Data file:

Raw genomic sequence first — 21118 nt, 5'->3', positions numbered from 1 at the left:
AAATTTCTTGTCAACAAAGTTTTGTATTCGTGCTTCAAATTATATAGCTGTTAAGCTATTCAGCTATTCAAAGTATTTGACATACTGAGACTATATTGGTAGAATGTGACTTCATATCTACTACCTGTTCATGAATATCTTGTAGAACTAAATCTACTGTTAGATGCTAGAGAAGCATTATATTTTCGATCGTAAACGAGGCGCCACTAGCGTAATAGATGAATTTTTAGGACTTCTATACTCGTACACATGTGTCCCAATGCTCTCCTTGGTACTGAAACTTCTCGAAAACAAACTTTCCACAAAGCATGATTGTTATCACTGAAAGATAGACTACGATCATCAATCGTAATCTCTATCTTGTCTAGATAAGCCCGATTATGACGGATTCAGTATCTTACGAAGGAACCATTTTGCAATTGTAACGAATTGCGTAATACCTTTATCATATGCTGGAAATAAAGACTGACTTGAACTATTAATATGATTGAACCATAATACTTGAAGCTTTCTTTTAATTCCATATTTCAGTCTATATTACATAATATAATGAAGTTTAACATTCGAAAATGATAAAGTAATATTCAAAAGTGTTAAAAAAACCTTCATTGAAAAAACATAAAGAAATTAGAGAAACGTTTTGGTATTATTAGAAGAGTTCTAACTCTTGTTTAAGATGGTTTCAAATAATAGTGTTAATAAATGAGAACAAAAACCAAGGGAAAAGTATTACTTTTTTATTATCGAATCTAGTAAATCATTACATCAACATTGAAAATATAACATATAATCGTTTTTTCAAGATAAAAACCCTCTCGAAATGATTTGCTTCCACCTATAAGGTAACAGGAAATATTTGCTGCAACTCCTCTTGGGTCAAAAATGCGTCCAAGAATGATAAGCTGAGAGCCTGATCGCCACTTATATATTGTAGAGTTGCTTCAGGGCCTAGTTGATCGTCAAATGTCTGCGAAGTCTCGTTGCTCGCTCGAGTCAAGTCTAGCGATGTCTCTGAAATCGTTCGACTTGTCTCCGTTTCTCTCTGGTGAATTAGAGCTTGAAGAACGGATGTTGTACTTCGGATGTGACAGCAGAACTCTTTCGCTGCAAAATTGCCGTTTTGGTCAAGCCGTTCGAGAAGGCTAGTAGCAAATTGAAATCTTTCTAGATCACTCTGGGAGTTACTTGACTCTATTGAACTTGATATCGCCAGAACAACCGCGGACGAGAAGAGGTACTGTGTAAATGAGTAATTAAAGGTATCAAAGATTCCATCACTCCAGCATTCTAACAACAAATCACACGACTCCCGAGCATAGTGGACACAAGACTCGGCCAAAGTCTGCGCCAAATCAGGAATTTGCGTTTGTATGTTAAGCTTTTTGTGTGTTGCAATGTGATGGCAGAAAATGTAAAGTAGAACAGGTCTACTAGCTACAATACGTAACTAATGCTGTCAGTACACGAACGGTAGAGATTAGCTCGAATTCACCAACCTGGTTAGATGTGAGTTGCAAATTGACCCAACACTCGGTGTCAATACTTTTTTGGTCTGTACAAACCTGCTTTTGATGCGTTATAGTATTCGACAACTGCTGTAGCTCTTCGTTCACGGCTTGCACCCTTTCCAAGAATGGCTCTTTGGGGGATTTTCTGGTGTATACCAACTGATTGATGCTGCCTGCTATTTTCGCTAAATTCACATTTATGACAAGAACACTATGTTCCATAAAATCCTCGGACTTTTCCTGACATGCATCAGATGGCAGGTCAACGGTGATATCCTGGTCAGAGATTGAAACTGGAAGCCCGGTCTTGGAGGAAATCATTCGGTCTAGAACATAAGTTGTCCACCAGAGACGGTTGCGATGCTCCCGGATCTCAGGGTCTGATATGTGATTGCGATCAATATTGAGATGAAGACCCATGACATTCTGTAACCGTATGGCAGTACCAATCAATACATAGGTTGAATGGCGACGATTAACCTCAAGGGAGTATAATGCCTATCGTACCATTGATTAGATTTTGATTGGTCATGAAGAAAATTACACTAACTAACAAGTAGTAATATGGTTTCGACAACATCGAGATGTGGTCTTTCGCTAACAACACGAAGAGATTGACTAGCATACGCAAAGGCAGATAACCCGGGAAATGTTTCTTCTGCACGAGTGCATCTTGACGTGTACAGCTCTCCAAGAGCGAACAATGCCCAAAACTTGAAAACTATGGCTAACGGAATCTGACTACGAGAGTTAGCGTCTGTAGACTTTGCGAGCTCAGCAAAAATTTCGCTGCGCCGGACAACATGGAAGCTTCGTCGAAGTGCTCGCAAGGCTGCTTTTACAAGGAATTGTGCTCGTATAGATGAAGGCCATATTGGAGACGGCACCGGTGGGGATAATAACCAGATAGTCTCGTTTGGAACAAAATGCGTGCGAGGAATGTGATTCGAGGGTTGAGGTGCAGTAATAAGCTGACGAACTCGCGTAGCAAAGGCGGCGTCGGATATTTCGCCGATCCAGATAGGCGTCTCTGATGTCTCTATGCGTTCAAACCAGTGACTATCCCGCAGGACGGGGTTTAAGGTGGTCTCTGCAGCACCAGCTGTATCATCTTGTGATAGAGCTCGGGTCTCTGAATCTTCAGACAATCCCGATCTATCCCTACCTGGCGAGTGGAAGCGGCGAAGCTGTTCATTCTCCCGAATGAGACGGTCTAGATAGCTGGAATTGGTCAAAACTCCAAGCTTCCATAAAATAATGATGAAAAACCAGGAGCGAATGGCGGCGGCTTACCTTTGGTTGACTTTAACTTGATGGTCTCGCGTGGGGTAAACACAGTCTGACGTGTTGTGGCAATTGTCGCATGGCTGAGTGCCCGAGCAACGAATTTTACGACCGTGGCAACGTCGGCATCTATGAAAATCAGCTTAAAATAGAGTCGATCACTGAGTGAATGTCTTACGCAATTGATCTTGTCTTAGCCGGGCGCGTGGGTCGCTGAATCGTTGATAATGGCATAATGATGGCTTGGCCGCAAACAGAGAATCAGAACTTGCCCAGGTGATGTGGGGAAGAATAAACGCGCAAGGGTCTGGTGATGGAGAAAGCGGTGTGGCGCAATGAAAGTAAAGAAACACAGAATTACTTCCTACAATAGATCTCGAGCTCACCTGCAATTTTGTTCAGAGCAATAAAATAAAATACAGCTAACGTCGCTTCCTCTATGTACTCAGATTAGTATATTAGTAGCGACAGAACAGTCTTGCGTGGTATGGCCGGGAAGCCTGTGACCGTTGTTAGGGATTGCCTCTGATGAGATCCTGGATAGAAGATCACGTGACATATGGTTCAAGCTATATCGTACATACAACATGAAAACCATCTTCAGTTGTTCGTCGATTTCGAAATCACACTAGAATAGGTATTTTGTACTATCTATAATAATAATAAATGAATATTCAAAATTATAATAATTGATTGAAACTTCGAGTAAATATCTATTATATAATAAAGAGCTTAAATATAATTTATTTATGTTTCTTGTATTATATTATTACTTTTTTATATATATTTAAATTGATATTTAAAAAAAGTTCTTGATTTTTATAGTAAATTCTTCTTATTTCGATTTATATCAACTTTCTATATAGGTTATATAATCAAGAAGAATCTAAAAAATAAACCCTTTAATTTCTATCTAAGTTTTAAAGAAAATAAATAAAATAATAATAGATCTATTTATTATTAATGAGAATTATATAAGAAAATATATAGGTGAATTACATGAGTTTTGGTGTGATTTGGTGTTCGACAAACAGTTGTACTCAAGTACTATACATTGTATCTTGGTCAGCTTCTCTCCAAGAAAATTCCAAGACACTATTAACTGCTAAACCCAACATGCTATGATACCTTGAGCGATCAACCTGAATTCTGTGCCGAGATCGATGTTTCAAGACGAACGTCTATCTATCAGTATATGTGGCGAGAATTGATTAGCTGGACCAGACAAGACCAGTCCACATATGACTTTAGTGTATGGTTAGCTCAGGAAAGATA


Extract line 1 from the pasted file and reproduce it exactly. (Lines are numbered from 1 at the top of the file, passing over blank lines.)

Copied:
Raw genomic sequence first — 21118 nt, 5'->3', positions numbered from 1 at the left: